The Southwestern Historical Quarterly, Volume 73, July 1969 - April, 1970 Page: 426
The following text was automatically extracted from the image on this page using optical character recognition software:
Southwestern Historical Quarterly
It was during the half-century from 18oo to 1850 that the American
approach to the El Paso area "changed the whole pattern of life at the
Pass," as the small, isolated community "was transformed into a well
known stopping place for the Santa Fe traders, Forty-Niners, and the
United States Army." Sonnichsen points out that Zebulon M. Pike
was "the first American to tell what he saw in the El Paso Valley."
Pike was followed by the likes of James Baird, Josiah Gregg, James J.
Webb, Hugh Stephenson, James Wylie Magoffin, George Wilkins Ken-
dall, George F. Ruxton, and Juan Ponce de Le6n, who, in 1827,
established his El Rancho de Ponce on the site of present downtown
El Paso. In giving the account of the decades that followed, the author
records the activities (and impressions) of such worthies as John Cof-
fee Hays, Samuel Highsmith, Robert S. Neighbors, John S. Ford,
W. H. C. Whiting, W. F. Smith, Joseph E. Johnston, and the hundreds
of average frontiersmen who invaded the region as gold seekers, sol-
diers, Boundary Commission employees, and "vagabonds of all descrip-
The last half of this splendid book is devoted to El Paso's history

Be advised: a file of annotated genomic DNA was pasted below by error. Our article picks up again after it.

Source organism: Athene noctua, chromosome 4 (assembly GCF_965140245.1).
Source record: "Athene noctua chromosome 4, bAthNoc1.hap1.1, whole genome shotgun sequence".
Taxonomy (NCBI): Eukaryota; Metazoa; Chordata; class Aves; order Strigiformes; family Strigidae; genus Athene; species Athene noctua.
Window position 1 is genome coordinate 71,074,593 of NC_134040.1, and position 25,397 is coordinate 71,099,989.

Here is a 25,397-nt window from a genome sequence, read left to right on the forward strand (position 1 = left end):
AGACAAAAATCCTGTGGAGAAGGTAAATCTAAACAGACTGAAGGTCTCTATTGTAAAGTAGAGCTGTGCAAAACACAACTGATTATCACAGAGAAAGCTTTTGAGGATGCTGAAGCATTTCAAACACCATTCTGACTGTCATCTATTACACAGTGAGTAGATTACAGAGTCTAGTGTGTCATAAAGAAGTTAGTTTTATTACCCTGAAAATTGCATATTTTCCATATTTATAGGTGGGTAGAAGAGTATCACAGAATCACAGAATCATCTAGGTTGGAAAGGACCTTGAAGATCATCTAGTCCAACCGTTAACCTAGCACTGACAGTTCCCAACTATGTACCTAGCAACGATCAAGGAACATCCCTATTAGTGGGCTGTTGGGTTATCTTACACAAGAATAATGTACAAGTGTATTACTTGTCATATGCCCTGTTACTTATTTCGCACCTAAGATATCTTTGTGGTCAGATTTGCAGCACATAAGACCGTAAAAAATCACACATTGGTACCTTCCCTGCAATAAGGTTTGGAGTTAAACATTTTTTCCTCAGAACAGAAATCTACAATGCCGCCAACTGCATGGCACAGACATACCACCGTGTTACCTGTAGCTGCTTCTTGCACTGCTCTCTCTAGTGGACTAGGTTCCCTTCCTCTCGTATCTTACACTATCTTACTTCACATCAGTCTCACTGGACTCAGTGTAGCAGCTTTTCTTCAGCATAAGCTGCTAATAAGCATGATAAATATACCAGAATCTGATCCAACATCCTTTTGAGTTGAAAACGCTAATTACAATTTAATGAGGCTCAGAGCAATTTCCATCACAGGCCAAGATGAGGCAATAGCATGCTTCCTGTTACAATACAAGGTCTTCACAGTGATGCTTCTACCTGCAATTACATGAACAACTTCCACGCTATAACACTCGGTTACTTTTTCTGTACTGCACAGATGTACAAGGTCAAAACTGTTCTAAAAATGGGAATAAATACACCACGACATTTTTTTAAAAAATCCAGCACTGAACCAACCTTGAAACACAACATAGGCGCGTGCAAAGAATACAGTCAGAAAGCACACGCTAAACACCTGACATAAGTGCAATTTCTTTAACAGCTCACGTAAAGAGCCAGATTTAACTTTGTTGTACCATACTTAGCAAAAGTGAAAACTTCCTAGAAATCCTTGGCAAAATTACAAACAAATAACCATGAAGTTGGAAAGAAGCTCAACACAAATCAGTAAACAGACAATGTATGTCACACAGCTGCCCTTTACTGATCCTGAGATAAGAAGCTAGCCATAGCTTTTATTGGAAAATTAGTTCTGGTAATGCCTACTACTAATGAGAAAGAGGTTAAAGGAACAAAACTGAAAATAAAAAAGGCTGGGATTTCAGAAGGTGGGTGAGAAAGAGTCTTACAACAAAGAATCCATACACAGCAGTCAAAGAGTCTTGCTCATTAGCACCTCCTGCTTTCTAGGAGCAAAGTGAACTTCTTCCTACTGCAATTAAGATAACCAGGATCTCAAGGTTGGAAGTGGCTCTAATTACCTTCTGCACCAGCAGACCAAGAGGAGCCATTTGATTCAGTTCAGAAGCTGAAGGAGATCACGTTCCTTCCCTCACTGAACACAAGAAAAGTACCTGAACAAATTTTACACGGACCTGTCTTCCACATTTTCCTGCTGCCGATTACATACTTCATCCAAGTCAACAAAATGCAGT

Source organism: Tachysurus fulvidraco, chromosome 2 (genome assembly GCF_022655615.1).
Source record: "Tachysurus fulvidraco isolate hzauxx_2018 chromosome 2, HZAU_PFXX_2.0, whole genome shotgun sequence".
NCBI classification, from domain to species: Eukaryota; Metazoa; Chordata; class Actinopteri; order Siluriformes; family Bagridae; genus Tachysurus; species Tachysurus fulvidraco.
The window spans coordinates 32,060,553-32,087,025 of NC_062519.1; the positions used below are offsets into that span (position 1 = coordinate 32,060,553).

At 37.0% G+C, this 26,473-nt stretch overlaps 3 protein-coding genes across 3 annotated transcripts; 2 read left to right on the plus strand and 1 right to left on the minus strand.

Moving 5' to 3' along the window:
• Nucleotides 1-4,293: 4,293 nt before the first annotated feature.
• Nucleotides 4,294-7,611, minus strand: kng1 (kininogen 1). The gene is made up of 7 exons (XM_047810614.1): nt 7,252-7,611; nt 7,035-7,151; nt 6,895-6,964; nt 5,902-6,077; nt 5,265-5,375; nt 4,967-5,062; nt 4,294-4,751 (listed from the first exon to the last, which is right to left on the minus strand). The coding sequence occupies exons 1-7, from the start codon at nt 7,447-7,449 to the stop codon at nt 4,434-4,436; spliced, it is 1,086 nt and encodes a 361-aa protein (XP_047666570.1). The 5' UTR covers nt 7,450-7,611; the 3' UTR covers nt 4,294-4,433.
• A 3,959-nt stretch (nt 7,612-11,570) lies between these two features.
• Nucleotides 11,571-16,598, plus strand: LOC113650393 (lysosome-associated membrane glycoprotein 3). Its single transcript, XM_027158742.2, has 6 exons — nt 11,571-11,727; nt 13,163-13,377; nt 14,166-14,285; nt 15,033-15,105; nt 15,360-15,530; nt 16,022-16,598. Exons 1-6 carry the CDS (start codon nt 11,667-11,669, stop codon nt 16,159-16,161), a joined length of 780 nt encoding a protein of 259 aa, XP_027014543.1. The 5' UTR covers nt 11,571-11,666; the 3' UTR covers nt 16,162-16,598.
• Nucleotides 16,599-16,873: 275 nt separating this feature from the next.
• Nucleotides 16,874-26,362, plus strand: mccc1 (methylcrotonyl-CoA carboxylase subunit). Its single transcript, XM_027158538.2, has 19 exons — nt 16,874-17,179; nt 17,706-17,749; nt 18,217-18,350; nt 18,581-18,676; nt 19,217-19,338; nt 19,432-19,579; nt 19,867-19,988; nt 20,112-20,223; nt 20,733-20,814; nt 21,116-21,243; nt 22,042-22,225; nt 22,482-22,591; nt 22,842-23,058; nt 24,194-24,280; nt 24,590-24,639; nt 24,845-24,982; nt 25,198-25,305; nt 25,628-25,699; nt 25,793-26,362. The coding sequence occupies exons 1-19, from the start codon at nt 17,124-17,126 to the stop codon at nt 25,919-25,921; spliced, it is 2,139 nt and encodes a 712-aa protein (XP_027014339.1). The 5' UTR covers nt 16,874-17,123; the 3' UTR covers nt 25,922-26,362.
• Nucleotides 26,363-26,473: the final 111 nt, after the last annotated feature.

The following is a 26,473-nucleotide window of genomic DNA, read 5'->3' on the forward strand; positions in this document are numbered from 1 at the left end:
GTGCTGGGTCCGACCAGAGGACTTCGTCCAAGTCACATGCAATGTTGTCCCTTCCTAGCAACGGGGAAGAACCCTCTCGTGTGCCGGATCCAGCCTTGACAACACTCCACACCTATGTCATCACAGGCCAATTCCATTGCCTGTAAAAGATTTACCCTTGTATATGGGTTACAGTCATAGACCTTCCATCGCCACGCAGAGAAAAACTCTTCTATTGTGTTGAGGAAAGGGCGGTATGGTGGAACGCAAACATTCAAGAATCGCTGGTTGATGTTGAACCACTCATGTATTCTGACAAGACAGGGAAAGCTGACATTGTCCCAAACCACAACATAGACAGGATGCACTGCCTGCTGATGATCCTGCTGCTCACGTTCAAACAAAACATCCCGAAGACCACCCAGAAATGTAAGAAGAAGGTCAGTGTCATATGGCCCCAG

since the Civil War under the headings of the boom, sun city, sin city,
six-shooter junction, the cleanup, and the events across the river during
the early months of the Mexican revolution of 1911. In tracing the
growth of the city, Professor Sonnichsen calls attention to the events
leading to the Salt War of 1877 and points to the civic contribution
of such citizens as Father Ram6n Ortiz, Simeon Hart, Hugh and Juana
Stephenson, Albert J. Fountain, Jos6 Maria Flores, Ynocente Ochoa,
and others. He also surveys the El Paso bawdy houses, calls attention
to the five most prominent madams, and relates the humorous story
of "Tillie Howard's Cat House."
It is no easy task to record four centuries of local history and main-
tain a balanced narrative, but, in this regard, Professor Sonnichsen
has succeeded admirably. His extensive bibliography, listing sources
and secondary accounts, stands as impressive evidence to the research
task accomplished prior to publication. Illustrated (a map and chap-
ter initials) by Jose Cisneros, containing pictures from the Aultman
Collection, the Pioneer Society of El Paso, and other sources, and
designed by Carl Hertzog, Pass of the North is a significant contribu-
tion to Texas and Western American history.
Southwest Texas State University
WILLIAM C. POOL
Here’s what’s next.
This issue can be searched. Note: Results may vary based on the legibility of text within the document.
Citing and Sharing
Basic information for referencing this web page. We also provide extended guidance on usage rights, references, copying or embedding.
Reference the current page of this Periodical.
Texas State Historical Association. The Southwestern Historical Quarterly, Volume 73, July 1969 - April, 1970, periodical, 1970; Austin, Texas. (texashistory.unt.edu/ark:/67531/metapth117147/m1/462/: accessed June 24, 2017), University of North Texas Libraries, The Portal to Texas History, texashistory.unt.edu; crediting Texas State Historical Association.